How HeadCount Posted Its Best Summer Numbers Ever In A Pandemic
Courtesy HeadCount – HeadCount Reborn
During the pandemic, HeadCount has expanded its digital reach – including by providing ordinary organizers with touchless resources to register protesters at demonstrations.
Many across the political spectrum have said this year’s presidential election will be America’s most consequential in a generation, and before the coronavirus pandemic struck, nonpartisan voter registration organization HeadCount was gearing up for a gargantuan 2020 to meet the moment.
“We were on the Billie Eilish tour, which had just kicked off,” HeadCount executive director Andy Bernstein says. “We expected to be out on the road this summer with Dead and Company and Halsey and Camila Cabello and Green Day. Those were all big tours that we’d lined up that obviously went away – but what didn’t go away is all of our digital presence, and we doubled down on that and really expanded.”
HeadCount’s adaptability has meant that, even without its ubiquitous, clipboard-toting presence at concourses in stadiums, arenas, theaters and clubs, the organization has been as strong in 2020 as ever.
“We had our best June, July and August ever,” Bernstein says. “We registered more voters in each month than we ever had in a previous June, July or August, and September and October are usually by far our biggest months. So we fully expect to exceed our goal, which is 200,000 voters registered and a million voters directly engaged.”
To achieve its 2020 success, HeadCount harnessed practically every digital tool at its disposal.
First, and most importantly, have been the concerts. Although HeadCount hasn’t been able to hit the road with artists, the organization has continued to stage streaming events, like “Vote Ready, A Concert For Voter Registration,” an August event presented in conjunction with Fort William Artist Management and Live From Out There that delivered viewers a show featuring members of The War on Drugs, Fleet Foxes, Grizzly Bear, TV On The Radio and several others – provided fans verified their voter registration status beforehand.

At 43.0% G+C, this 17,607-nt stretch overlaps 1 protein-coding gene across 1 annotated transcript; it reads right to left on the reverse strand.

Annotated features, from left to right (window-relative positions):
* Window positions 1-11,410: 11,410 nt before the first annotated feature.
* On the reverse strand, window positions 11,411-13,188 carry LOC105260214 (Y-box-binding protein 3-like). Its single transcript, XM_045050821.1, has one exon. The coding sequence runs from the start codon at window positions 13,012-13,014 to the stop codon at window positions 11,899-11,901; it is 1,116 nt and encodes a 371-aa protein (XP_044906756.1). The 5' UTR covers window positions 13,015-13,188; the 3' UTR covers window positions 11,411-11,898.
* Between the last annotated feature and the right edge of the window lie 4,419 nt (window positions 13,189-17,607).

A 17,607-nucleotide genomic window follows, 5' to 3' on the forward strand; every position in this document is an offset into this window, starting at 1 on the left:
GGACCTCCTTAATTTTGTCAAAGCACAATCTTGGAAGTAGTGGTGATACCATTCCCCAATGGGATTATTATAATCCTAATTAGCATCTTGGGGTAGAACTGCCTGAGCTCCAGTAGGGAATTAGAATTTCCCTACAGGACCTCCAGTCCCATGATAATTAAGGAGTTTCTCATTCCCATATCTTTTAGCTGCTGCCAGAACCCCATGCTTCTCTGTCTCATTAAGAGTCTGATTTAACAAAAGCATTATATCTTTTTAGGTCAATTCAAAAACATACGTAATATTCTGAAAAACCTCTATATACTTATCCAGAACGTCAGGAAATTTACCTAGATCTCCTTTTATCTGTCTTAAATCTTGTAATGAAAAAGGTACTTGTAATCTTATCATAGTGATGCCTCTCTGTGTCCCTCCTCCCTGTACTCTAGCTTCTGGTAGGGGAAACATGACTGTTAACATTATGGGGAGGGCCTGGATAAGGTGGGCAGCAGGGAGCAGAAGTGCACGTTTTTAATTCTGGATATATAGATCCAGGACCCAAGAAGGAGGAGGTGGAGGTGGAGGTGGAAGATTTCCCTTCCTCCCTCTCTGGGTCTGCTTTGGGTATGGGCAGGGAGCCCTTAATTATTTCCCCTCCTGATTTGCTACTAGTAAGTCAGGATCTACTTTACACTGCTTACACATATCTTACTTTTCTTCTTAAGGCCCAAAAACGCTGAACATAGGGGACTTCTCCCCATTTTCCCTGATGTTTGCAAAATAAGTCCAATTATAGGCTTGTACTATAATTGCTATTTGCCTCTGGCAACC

Even many streaming events that aren’t put on by HeadCount directly will feature integration with the organization going forward, thanks to a new partnership with ticketing platform Eventbrite that allows event organizers to add a free voter registration option as an add-on for ticket buyers.
“It’s all about going where music and event attendees are,” Bernstein says. “Obviously there aren’t concerts – our numbers would be much bigger if there were concerts – but a lot of people use Eventbrite for virtual events, so there’s a nice steady flow of events. That company, they know they have a huge platform and they worked within their existing structure to put voter registration in front of thousands of people.”
Eventbrite is just one of several partners HeadCount has across the music business; the list also includes Live Nation, AEG, LiveXLive, Spotify, Atlantic Records and ASCAP, and HeadCount provides resources for companies in the music industry that want to help their employees contribute to the get out the vote effort.
And HeadCount is offering fans physical concert opportunities – once such gatherings are safe again, of course. More than two dozen major festivals, including Bonnaroo, Coachella, Outside Lands, Firefly, Hangout, Electric Forest, Stagecoach, Okeechobee, Something In The Water and LOCKN’, have partnered with HeadCount to provide VIP tickets to their 2021 events for prospective voters.
Courtesy HeadCount – Digital Dominance
HeadCount executive director Andy Bernstein has led the organization to a successful 2020 against the odds.